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Report: E-Government Becoming Reality

By Lori Enos
Aug 31, 2000 12:00 AM PT

Just as the Internet has changed the way retailers relate to their customers, it will change the way that U.S. federal, state, and local governments deal with constituents, according to a new report by Forrester Research.

Report: E-Government Becoming Reality

The report, "Sizing U.S. eGovernment," predicts that governmental entities will collect 15 percent, or $602 billion (US$), of fees and taxes online by 2006, despite funding struggles and bureaucratic inertia.

"An increasingly demanding and wired public is looking for speed and convenience from its government," said Jeremy Sharrard, associate analyst at the Cambridge, Massachusetts-based Forrester. "Even though constituents are concerned about privacy and paying convenience fees, users see the value of online government and want those services now."

Great Expectations

Forrester predicts that e-government adoption will evolve through three phases: experimentation, integration, and reinvention. The first phase, experimentation, will take place over the next 24 months as federal, state and local governments ease onto the Net with a smattering of "low-risk, clearly bounded, constituent-focused services."

These first online applications will be simple, requiring minimal identity authentication and posing little privacy threat to users. Volume will be low as a lack of technological sophistication will keep 90 percent of cities and towns from offering e-government services until 2002, the research firm said.

Between 2002 and 2005, as citizens incorporate private sector e-commerce into their daily lives, expectations for online government will rise quickly. Forrester believes that governments will be forced to respond with business-focused services, as well as more sophisticated customer-centric offerings that address privacy concerns and require integration among multiple departments.

The report said that deployment of these sophisticated online offerings will be slow because governments will have to figure out ways to link legacy systems to new pay and authorization services.

Legislative Mandates

The last phase, reinvention, will occur in 2005 and beyond as legislative mandates force governments to reorganize, Forrester said.

This reorganization will be driven by constituents and lawmakers who -- seeing the structure of their government laid out on the Web -- will question why so many departments offer overlapping services. By 2006, helped along by federal funding, governmental entities will roll out almost 14,000 total online service applications online.

Most of these services will come from the country's 35,000 cities and towns.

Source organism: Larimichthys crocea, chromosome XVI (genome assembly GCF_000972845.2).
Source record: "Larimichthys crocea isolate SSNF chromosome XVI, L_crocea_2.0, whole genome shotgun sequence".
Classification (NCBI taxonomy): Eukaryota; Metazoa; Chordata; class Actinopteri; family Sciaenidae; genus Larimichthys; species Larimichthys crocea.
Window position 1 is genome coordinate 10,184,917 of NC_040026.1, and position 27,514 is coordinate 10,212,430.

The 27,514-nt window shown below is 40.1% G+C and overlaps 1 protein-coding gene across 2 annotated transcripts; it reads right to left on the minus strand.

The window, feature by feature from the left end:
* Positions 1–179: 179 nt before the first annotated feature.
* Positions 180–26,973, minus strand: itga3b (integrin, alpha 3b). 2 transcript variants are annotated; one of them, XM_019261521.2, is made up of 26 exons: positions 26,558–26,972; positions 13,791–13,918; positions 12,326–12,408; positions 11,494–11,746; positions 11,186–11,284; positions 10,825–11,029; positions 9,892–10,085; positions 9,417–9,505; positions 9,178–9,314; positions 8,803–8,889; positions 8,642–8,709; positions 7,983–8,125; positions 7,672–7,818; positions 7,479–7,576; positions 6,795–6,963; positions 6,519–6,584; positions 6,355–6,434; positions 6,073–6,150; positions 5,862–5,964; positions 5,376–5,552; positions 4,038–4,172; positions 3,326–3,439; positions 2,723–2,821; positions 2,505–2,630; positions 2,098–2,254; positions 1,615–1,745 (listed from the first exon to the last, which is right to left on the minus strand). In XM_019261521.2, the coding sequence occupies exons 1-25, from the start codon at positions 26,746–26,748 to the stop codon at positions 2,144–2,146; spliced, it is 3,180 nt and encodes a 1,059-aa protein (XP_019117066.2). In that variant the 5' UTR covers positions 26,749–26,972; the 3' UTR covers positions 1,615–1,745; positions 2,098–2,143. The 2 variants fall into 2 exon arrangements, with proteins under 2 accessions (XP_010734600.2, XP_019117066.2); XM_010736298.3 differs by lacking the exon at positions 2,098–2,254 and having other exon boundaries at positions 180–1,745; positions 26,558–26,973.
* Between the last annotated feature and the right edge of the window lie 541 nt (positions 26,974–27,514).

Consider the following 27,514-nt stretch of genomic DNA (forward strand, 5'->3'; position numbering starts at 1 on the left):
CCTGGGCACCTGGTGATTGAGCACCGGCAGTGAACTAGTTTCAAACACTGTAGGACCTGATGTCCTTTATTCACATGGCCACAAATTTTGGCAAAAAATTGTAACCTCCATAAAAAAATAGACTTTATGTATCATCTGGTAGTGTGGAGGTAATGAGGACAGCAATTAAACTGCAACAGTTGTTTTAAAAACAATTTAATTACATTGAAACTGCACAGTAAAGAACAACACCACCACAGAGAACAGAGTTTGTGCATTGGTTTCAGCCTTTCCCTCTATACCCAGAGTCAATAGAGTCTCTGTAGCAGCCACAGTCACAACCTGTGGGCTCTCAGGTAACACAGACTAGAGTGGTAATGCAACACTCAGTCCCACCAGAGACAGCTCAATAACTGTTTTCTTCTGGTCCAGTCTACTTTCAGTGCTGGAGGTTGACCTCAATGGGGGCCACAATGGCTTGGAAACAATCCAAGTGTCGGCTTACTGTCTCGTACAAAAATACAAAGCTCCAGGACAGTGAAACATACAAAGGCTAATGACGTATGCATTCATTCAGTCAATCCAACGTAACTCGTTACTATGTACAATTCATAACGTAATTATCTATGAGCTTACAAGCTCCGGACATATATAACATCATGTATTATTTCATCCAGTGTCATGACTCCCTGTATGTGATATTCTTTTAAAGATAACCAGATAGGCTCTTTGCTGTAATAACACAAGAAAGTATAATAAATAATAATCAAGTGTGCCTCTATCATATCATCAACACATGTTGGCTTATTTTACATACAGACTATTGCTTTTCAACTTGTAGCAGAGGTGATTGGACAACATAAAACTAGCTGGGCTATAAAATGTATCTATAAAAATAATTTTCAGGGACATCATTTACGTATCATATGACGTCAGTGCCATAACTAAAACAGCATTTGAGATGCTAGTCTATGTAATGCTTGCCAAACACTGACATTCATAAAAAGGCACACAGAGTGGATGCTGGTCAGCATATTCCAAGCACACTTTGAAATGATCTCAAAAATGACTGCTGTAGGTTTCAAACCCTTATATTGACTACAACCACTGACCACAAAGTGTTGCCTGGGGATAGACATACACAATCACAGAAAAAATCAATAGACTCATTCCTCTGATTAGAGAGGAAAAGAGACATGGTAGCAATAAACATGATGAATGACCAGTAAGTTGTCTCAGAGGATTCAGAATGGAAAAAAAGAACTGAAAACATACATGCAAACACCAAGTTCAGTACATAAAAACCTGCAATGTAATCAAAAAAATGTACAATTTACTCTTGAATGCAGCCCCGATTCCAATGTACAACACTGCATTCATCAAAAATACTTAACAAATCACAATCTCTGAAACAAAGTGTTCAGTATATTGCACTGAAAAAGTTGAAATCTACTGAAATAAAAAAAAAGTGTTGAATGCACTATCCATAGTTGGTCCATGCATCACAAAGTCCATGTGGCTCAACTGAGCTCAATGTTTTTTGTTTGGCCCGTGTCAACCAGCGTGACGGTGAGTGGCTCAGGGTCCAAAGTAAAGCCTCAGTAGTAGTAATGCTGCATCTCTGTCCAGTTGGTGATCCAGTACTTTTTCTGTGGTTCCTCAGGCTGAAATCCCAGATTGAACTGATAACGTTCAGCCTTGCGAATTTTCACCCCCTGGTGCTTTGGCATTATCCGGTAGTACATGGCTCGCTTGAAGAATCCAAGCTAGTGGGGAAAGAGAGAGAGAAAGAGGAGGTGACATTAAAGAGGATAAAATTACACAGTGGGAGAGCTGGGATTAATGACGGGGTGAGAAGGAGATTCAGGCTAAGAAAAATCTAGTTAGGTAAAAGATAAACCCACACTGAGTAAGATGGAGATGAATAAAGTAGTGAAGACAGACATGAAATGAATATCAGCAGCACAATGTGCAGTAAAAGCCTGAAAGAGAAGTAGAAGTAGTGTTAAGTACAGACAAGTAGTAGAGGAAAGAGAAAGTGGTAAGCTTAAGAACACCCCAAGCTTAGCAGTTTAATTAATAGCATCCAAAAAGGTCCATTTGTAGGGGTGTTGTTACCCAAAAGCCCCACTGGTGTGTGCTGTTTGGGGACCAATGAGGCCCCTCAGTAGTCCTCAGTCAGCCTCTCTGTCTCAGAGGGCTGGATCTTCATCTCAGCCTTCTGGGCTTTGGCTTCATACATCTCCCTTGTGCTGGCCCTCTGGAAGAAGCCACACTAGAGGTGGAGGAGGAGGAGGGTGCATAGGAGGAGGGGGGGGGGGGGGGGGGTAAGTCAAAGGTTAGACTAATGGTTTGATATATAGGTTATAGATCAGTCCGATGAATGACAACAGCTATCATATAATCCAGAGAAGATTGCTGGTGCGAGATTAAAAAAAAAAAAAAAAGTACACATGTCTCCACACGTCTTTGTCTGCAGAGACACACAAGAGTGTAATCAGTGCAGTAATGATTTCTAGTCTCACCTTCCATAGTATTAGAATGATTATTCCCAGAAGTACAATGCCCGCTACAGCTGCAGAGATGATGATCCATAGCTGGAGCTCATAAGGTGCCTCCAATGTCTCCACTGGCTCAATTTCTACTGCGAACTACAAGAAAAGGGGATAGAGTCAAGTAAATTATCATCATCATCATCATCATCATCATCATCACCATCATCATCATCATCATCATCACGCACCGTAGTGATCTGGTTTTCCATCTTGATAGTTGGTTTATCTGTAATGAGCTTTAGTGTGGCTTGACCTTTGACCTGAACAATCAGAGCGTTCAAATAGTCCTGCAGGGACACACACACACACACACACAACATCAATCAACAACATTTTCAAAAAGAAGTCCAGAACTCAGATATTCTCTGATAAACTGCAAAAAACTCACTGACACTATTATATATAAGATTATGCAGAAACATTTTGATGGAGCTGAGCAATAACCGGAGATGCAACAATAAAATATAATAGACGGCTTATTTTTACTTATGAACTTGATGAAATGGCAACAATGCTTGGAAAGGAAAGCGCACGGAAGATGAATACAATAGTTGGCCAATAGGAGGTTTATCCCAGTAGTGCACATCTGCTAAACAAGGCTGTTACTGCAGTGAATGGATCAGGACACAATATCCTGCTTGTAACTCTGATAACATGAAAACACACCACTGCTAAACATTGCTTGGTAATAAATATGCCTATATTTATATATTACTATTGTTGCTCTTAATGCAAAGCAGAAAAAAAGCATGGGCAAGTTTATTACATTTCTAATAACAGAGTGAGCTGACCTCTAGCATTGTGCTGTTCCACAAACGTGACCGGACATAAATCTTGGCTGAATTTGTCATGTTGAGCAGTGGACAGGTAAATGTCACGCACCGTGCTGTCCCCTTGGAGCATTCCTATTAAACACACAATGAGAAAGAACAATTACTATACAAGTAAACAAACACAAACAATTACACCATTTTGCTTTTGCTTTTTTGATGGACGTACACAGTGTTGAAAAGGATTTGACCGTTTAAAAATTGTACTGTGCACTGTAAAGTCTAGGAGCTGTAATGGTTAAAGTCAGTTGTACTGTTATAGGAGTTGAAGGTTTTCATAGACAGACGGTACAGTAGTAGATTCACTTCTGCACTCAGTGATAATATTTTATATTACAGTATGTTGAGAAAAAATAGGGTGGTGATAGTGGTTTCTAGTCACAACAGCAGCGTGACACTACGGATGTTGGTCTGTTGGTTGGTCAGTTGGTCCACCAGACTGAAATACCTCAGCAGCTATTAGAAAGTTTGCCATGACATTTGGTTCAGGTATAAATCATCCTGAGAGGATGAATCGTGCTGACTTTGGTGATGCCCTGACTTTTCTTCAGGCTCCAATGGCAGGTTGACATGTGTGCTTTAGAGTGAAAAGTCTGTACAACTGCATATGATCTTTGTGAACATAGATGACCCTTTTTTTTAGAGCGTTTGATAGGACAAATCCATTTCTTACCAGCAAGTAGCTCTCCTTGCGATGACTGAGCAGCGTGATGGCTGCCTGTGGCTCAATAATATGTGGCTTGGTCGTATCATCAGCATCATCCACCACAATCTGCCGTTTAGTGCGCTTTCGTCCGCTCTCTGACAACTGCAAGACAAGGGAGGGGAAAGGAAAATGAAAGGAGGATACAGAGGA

According to the report, citizens and business will also use the Net in overwhelming numbers to file applications and reports required by law. By 2006, governments at all levels will receive 333 million online filings; most of these online documents, 137 million, will be filed with state agencies.

The State of E-Government

Some government agencies within the U.S. are well ahead of the schedule laid out by Forrester and have already rolled out sophisticated Web sites. Others are content with a basic Web presence, such as a site that merely lists departmental phone numbers -- or no Web presence at all.

In June, the Clinton administration announced an ambitious plan for a government portal, called Firstgov.gov, that will expedite information delivery to citizens from U.S. government agencies and services that are presently spread across more than 20,000 separate Web sites.

States are also embracing the Web in varying degrees. North Carolina has partnered with Andersen Consulting and Yahoo! to build a portal, North Carolina @ Your Service, that will allow North Carolina residents to register their cars online and businesses to apply for incorporation, business licenses and environmental permits on the Web.

Other states, such as Indiana, already have a Web portal where residents can register their cars and conduct other state business.

Viewing the City Sites

U.S. cities are at various stages of Web-readiness. Among the three official city Web sites reviewed by the E-Commerce Times -- New York, Chicago, and Los Angeles -- New York's was the most advanced.

Visitors to NYC.gov can get updated city news, pay parking tickets and selected taxes, and fill out a variety of complaint forms. Parking violators who feel they have not gotten a fair shake can even plead their case online.

Chicago's Web site, City of Chicago Homepage, provides news and information and allows visitors to pay parking tickets online.

Meanwhile, the City of Los Angeles does not offer interactive features. However, the city did pass a resolution in March to develop an e-government framework.


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